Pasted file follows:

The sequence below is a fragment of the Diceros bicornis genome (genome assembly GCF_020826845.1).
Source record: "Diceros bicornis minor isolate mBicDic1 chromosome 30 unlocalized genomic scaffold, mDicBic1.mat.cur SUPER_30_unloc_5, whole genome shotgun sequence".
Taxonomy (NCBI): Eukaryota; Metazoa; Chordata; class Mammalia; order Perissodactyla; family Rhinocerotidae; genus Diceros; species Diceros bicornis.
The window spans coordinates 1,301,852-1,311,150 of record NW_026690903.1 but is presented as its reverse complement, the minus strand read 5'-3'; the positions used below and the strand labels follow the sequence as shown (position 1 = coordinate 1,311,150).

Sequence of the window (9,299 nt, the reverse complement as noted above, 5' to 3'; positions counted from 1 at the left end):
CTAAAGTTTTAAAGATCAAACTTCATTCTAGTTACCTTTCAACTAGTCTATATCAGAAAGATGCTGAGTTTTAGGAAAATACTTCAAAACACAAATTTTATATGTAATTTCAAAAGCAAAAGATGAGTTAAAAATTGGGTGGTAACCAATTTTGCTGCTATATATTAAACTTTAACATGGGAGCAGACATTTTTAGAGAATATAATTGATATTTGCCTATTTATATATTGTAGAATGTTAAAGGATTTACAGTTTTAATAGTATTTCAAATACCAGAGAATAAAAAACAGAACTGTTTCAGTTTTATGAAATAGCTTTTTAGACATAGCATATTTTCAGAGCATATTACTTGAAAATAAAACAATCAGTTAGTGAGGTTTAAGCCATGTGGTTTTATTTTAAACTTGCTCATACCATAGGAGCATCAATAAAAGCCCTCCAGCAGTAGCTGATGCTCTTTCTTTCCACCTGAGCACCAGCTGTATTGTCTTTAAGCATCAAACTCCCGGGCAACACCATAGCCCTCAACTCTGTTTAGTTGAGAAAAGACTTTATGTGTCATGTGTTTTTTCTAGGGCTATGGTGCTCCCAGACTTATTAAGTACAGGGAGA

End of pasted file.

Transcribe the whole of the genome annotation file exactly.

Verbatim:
The sequence below is a fragment of the Diceros bicornis genome (genome assembly GCF_020826845.1).
Source record: "Diceros bicornis minor isolate mBicDic1 chromosome 30 unlocalized genomic scaffold, mDicBic1.mat.cur SUPER_30_unloc_5, whole genome shotgun sequence".
Taxonomy (NCBI): Eukaryota; Metazoa; Chordata; class Mammalia; order Perissodactyla; family Rhinocerotidae; genus Diceros; species Diceros bicornis.
The window spans coordinates 1,301,852-1,311,150 of record NW_026690903.1 but is presented as its reverse complement, the minus strand read 5'-3'; the positions used below and the strand labels follow the sequence as shown (position 1 = coordinate 1,311,150).

Sequence of the window (9,299 nt, the reverse complement as noted above, 5' to 3'; positions counted from 1 at the left end):
CTAAAGTTTTAAAGATCAAACTTCATTCTAGTTACCTTTCAACTAGTCTATATCAGAAAGATGCTGAGTTTTAGGAAAATACTTCAAAACACAAATTTTATATGTAATTTCAAAAGCAAAAGATGAGTTAAAAATTGGGTGGTAACCAATTTTGCTGCTATATATTAAACTTTAACATGGGAGCAGACATTTTTAGAGAATATAATTGATATTTGCCTATTTATATATTGTAGAATGTTAAAGGATTTACAGTTTTAATAGTATTTCAAATACCAGAGAATAAAAAACAGAACTGTTTCAGTTTTATGAAATAGCTTTTTAGACATAGCATATTTTCAGAGCATATTACTTGAAAATAAAACAATCAGTTAGTGAGGTTTAAGCCATGTGGTTTTATTTTAAACTTGCTCATACCATAGGAGCATCAATAAAAGCCCTCCAGCAGTAGCTGATGCTCTTTCTTTCCACCTGAGCACCAGCTGTATTGTCTTTAAGCATCAAACTCCCGGGCAACACCATAGCCCTCAACTCTGTTTAGTTGAGAAAAGACTTTATGTGTCATGTGTTTTTTCTAGGGCTATGGTGCTCCCAGACTTATTAAGTACAGGGAGA